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Discussion Starter · #1 ·
Ok, I went out to check the super of one of our hives. Here is the set up; Deep, deep, excluder, super.

When I opened the top, the first two frames were capped honey. when I got to the third frame I found the most perfect brood pattern. same on four and five. :lol: Yup, during our last inspection we must have set deep #2 on top of the super so we could inspect deep #1 and the queen dropped in to the super.

Anyway, I persuaded the queen to go back down in to the deep where she belonged and she seemed happy to do it. During the inception of the first deep I found three supersedure cells. I did not want to take the queen from that hive so I took just that one frame with the cells and set it aside in a 5 frame nuc. Now, at home I have a hive that I have been wanting to split up in to 2 or three nucs anyway so I took that one frame in with the cells on it home with me and gave them a few frames of honey a frame of brood and a bunch of nurse bees.

I know that's not the traditional way of doing it but it achieved one of my goals of splitting my home hive up and letting them raise a new queen.

Is there any reason that would come back to bite me?
 

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Discussion Starter · #3 ·
Sounds good to me. Have done it several times to start a trap out.
Wheh! That's a relief. I had to think on my feet with this one. I was half expecting someone to say; " NO! Now both hive are going to explode in to a fireball of wax and honey!" :lol:
 

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afterburner writes...
I had to think on my feet with this one.

tecumseh...
you have arrived as a beekeeper. the ability to think on your feet is for most folks (the 99% so to speak) from some experience and some reflection of the current context of the particular situation. the context will always be changing so 'thinking on your feet' is (imho) an essential skill for beekeeping. the more you do the more the skill will be honed and polished.

ps... transporting cells can be a bit dicey and since you don't know the exact age of the cell the greater the potential risk involved in damaging the cell in transport. after some seven days or so (I am assuming here the cell was capped???) I myself would do a quick check to make certain the cell did in fact hatch.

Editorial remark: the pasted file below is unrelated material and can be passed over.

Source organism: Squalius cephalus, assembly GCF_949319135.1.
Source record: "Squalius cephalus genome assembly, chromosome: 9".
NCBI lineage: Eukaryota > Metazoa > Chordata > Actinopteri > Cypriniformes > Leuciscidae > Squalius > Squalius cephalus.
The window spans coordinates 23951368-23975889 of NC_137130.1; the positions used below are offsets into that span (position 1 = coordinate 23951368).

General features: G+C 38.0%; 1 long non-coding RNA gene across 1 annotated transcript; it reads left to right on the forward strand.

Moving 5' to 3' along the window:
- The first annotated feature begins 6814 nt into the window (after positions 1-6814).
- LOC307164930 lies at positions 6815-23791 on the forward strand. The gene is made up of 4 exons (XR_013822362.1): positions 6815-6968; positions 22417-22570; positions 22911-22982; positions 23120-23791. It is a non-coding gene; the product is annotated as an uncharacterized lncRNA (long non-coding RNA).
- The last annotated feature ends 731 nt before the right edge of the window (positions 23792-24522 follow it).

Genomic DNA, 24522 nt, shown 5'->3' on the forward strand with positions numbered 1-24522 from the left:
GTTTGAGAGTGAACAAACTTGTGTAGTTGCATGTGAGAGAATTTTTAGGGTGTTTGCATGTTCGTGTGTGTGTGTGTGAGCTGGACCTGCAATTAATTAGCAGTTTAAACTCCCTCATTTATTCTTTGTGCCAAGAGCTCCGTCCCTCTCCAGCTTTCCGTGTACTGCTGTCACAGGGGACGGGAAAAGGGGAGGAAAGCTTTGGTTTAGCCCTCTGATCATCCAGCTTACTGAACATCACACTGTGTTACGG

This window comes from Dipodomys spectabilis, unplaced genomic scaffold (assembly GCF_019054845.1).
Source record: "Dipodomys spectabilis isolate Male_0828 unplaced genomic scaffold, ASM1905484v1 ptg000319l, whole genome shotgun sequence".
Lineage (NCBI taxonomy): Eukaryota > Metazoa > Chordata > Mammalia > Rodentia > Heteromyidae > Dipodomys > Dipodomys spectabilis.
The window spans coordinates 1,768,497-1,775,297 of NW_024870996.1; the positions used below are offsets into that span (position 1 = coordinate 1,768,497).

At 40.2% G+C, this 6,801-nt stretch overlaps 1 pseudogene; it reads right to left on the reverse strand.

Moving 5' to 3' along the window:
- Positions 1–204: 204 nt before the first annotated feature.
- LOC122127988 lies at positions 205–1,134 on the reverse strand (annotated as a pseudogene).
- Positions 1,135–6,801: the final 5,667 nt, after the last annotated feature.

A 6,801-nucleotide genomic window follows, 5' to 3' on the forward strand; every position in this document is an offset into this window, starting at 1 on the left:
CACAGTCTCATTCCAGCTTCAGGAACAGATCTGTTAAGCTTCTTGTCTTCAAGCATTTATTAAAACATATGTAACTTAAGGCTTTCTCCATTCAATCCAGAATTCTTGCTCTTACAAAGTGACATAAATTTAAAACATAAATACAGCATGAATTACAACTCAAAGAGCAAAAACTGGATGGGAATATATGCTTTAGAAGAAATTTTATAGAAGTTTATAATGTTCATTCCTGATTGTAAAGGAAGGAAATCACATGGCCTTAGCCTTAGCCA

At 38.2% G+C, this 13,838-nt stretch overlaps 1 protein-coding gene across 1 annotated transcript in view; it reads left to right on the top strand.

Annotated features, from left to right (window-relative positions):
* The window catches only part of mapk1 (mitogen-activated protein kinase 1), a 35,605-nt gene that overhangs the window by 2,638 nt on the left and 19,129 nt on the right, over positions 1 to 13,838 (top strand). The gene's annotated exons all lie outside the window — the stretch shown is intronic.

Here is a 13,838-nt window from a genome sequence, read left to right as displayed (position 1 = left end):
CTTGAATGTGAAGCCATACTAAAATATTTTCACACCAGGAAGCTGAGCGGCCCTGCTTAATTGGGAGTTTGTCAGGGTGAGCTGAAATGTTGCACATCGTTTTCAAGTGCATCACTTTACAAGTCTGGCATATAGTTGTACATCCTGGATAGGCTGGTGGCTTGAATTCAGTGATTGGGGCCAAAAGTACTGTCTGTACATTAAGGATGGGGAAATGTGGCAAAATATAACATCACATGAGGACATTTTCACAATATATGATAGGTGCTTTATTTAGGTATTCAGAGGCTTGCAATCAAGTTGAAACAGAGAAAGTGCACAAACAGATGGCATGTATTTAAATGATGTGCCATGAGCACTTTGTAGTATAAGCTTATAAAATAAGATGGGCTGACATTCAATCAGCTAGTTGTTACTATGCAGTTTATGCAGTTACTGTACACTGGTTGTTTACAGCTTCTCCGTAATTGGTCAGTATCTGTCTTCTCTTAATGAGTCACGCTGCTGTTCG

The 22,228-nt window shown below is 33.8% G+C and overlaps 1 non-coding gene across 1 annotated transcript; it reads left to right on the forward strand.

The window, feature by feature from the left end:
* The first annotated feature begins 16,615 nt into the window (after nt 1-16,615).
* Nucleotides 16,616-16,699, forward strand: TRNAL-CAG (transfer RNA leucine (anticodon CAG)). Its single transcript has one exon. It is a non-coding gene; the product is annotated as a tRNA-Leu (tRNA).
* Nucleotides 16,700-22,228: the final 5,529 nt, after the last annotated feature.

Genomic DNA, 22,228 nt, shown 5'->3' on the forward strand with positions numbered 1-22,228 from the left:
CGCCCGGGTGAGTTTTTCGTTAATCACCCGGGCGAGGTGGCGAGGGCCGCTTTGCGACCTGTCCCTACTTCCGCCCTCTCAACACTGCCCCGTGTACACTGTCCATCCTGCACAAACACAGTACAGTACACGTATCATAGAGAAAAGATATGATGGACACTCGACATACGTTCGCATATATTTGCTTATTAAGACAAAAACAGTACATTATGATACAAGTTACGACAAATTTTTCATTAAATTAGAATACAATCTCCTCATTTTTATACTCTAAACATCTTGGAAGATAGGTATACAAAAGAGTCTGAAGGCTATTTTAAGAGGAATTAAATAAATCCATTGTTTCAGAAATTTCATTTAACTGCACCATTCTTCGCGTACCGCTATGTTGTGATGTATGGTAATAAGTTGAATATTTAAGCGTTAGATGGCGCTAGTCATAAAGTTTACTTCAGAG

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Discussion Starter · #5 ·
ps... transporting cells can be a bit dicey and since you don't know the exact age of the cell the greater the potential risk involved in damaging the cell in transport. after some seven days or so (I am assuming here the cell was capped???) I myself would do a quick check to make certain the cell did in fact hatch.
Yes the cell(s) were capped. There were three in all. Transport was one of my concerns as well, I read about how critical this stage was. Fortunately my truck drives like a Cadillac and I drove very easy. If memory serves, it takes eight days from capped to emerge for a queen (?) I think I will check in a week to see if any have hatched. If not I'll give them another frame of eggs.
 

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adding a frame of young brood is a good idea even if the cell(s_ are viable. I was trying to quickly think of some reason (context) where this would not be a good idea and cannot think of a single reason.
 

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Discussion Starter · #7 ·
I couldn't wait! I went out to see if any of the cells were open and one was!!! Here is our brand new queen only a few hours old!:clapping:Still all cute and fuzzy. I'm going to create one more nuc with the reaming two cells.
Pollinator Insect Arthropod Beehive Honeybee Beehive Pollinator Insect Arthropod Honeycomb
 

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She looks like she's got a good future ahead of her. :thumbsup:
 

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Discussion Starter · #10 ·
Well that makes ten hives now.

When she takes her mating flight, is it just one and done or will she keep going until properly mated?
 

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Discussion Starter · #12 ·
She will take several over two or three days...........weather permitting.
Good! this nuc is at our home and we only have one other hive here. It has a lot of drones but not as many as the eight hives out on the farm. Our weather finally turned from cold an rainy to upper seventy's an sun for the foreseeable future!
 

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Discussion Starter · #13 ·
So as I stated earlier, after the first of the three queen cells on that one frame hatched, I took the frame with the remaining two cells and put it in another nuc. Say hello to our second new born queen in two days! This is sooooo fun!!!
Beehive Pollinator Apiary Honeycomb Insect
 

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the mating of queens quite often occurs in the early afternoon when the air temperature is warm but not too warm. here it is the 'too warm' that usually mucks up the queen mating in the later part of the summer.

from the day of hatching in about 16 days the queen should begin to lay. the larvae of course are much easier to see so if you look at or about 3 weeks post hatching then you should see larvae in some quantity. this is also a good opportunity to see if the new queens laying pattern (in a developing circle and not just here and there) is acceptable.
 
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